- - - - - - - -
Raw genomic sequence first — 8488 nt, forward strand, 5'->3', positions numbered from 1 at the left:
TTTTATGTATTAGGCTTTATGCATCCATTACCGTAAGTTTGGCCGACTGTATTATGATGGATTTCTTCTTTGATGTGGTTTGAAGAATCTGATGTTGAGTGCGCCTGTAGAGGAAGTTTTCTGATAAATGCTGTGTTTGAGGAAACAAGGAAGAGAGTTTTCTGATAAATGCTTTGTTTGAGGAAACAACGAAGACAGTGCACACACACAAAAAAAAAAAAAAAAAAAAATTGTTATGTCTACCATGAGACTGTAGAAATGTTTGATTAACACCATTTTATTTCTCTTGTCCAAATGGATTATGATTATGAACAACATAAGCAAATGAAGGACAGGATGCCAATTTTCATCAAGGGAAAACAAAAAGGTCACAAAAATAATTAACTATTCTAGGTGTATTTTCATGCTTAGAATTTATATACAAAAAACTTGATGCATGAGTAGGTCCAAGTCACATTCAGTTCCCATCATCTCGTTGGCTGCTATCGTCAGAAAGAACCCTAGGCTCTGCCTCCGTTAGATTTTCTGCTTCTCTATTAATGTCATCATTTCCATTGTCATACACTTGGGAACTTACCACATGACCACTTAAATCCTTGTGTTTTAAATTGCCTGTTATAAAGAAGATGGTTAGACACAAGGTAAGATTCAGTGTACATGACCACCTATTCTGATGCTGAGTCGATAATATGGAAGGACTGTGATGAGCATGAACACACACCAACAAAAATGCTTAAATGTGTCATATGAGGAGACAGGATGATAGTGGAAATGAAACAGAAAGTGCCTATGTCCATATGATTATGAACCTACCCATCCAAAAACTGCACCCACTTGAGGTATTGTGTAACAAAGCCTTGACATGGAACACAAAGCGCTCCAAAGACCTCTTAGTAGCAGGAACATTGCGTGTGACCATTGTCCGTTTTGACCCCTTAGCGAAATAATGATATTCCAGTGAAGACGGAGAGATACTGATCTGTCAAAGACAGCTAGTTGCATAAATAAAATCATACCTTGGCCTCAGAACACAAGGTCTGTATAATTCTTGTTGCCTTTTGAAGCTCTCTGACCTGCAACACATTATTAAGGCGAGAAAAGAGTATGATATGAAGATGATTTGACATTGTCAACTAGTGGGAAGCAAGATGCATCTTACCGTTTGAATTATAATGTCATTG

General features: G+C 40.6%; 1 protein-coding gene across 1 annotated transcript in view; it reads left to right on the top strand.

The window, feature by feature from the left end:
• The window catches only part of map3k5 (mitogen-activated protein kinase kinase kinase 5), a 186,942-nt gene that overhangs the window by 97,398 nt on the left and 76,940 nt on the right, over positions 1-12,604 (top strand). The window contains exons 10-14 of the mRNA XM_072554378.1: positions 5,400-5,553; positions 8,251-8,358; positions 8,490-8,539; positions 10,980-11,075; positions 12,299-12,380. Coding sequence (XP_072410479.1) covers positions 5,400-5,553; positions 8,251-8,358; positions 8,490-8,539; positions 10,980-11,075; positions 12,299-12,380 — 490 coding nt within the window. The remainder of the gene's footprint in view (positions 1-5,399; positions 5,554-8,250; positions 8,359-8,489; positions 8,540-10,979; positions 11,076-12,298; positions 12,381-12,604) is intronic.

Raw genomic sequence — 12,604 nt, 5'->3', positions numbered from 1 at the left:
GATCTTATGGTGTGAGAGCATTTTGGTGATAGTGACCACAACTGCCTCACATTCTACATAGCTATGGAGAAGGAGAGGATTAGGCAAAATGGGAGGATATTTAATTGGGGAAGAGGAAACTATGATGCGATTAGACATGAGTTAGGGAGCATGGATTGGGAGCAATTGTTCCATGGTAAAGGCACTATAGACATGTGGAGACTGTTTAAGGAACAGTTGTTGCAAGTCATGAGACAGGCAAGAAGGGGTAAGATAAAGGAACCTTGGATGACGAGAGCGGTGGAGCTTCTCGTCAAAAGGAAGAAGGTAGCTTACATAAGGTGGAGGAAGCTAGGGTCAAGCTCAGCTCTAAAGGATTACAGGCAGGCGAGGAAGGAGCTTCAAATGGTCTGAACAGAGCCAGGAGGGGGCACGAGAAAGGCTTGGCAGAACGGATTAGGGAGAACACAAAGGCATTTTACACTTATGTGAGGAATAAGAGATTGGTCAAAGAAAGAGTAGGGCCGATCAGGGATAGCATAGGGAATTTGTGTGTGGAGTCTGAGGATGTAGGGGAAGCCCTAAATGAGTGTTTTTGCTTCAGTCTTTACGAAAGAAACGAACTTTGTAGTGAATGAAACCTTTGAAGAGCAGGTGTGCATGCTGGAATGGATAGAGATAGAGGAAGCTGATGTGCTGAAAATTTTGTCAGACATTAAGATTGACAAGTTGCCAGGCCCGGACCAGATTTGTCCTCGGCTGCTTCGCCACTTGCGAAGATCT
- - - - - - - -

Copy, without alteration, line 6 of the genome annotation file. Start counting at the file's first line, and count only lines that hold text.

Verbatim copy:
Raw genomic sequence — 12,604 nt, 5'->3', positions numbered from 1 at the left: